A View on Regressive Sales Taxes from Bread for the World

A statement showing up in the news lately is misleading, in that “Sales tax has not been raised since 1969” is only a small peek into our sales tax history since 1969.

Consider food. In 2003 we paid 5% on groceries. Now we pay 6%. This is equivalent to 3 weeks worth of food out of a year. The tax on food went up at the city level, but the customer feels the whole 6%. State tax law changes brought this on. (Thankfully, SNAP purchases, aka food stamps, are not taxed. However, most low-income households with SNAP receive only partial allotments. They must pay the sales tax to buy the rest of their food. Some, especially seniors, receive SNAP benefits as low as $16 a month.)

Another way to raise sales tax is to expand the tax base. Many more items, mostly services, have become subject to SD’s sales tax in years 1969, 1978, 1979, 1995, and 1996. For examples: newspaper subscriptions, haircuts, taxi fares, snow removal, tree trimming, pest control, cell phone bills, cable TV, internet access, funeral services, music lessons and sports coaching, auto repair parts and labor, services of lawyers, architects, personal trainers, and plumbers, . . .  The list goes on.

Sales tax is inherently regressive and is a large factor in SD’s ranking among the “Terrible Ten” states for regressive taxes.*  I think it’s a cryin’ shame and a failure of creativity that sales tax is being considered for funds for teacher pay. Higher sales tax would raise the tax on some basic necessities and make South Dakota’s taxes more regressive!

That being said, I sincerely hope anyone possibly supporting any form of a sales tax hike would insist that the proposal include taking tax off food and heating bills. There is no tax on food in any of South Dakota’s bordering states. Only 2 of our 6 neighbor states  (NE, WY) tax home heating bills.

Note that I recommend “food and heat,” not “food and clothing”. Here’s why: Low-income people tend to spend little on clothing. Between the poor and the wealthy, there is a much narrower range of spending on food or heat than there is on clothing. I believe taking tax off clothing is more a gift to the wealthy than a help to the poor. You cannot buy used food. You cannot buy used heat.

*Some argue that being regressive isn’t so important because overall taxes are lower in SD. However, for the lowest-income 20% of the non-elderly population, state and local taxes in SD average higher than the national average.

Thank you for reading this and considering it for the sake of people burdened by our tax structure, which is stacked in favor of the well-off and against the lower-incomes. Please share this information with people who may not be informed or may not be remembering all this, especially if you see or hear the sentence about sales tax not being raised.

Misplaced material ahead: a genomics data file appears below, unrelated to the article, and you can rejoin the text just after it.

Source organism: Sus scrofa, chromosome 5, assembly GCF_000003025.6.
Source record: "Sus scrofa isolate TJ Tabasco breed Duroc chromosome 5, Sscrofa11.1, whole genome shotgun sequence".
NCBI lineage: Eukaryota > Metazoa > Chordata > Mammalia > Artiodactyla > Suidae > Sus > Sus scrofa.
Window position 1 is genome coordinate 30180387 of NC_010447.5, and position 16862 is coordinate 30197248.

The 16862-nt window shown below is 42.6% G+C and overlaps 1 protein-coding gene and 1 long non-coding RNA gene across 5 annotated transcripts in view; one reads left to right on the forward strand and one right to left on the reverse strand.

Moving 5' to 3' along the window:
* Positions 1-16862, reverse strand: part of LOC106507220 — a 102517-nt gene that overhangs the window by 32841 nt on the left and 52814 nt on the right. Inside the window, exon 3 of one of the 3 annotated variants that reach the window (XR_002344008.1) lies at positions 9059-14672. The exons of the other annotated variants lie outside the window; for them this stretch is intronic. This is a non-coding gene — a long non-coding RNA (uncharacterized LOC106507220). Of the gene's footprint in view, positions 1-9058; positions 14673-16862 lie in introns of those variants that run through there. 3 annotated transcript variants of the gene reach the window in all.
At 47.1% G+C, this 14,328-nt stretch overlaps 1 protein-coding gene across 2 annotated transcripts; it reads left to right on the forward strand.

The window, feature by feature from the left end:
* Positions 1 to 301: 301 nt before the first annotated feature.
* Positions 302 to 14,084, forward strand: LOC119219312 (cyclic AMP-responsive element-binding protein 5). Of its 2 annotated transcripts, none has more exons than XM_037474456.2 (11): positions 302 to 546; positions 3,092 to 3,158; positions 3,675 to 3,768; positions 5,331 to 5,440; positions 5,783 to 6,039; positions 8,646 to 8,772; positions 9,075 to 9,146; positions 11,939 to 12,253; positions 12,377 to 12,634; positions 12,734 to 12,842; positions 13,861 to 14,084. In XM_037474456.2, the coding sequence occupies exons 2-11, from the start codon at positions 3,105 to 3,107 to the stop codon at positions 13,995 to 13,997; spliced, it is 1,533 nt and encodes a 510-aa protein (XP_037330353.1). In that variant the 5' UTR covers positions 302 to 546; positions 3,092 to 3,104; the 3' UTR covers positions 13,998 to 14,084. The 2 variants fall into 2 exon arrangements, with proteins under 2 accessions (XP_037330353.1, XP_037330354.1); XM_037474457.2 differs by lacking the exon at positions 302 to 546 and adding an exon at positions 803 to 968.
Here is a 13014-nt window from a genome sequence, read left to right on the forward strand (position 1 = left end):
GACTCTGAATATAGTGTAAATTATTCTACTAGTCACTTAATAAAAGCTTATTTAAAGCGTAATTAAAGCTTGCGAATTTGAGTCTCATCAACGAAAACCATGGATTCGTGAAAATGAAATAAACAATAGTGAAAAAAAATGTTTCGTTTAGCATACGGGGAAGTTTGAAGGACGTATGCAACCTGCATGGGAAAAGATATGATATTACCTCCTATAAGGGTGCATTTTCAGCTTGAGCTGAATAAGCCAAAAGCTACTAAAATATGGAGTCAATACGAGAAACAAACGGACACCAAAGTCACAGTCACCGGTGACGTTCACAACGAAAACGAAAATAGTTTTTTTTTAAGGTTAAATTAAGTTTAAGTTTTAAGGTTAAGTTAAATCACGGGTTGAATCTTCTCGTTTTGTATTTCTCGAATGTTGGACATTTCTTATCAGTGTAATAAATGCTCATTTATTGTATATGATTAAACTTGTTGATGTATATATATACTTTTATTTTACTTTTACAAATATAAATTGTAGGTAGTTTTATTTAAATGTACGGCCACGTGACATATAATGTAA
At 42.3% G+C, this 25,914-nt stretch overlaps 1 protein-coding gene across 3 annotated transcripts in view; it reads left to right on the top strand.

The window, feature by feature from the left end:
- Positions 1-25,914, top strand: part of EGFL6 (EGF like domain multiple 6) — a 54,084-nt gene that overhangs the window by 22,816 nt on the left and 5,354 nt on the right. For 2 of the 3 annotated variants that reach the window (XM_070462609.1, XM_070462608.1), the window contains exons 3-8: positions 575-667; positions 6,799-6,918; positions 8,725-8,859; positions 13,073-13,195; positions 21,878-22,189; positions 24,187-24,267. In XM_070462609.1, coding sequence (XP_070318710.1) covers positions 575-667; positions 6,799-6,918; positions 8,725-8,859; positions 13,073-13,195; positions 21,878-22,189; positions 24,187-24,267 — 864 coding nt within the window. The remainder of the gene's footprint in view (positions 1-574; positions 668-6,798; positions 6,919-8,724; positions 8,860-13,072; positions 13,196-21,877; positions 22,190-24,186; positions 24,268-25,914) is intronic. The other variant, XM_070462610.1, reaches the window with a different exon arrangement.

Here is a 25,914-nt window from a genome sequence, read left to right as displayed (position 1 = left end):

1 comment so far ↓

#1 Winston on 11.24.15 at 1:35 am

It is my understanding that South Dakota has the most extensive sales taxes collection system of any state in the country. That other states look to South Dakota to surmise ways to broaden their sales tax reach (We are finally # 1 at something!… ;-)).

I believe a visit to the doctor’s office is the only thing which escapes this tax in South Dakota. Although, twenty years ago, Janklow tried to pass through the Republican legislature at the time a gross receipts tax on medical bills, a backdoor sales tax should we say, but Democrats at the time successfully dubbed and defeated it with the nickname the “sick tax.”

I hope my walk down memory lane with the “sick tax” does not give the Republicans any ideas in 2016, when they finally join Obamacare and try to find a new revenue source to fund the State’s 10% responsibility in future Obamacare funding under an expanded Medicaid program… hopefully not…

But back to the germane point, thank you for writing this piece, first of all. We have become so use to the idea of a sales tax and no income tax in this state, that the regressive side of our current state tax system is often ignored and there seems to be an inherent complacency towards it by many on both sides of the aisle.

A few years ago when there was an attempt to increase spending for Medicaid and I think education by some members of the liberal community in our state through an initiative (2012), I was taken back by their funding source which was an increase in the sales tax. I think that initiative was demonstrative of how too many people in this state have come to accept the sales tax system which we have in our state, regardless of their political bent – which is very unfortunate.

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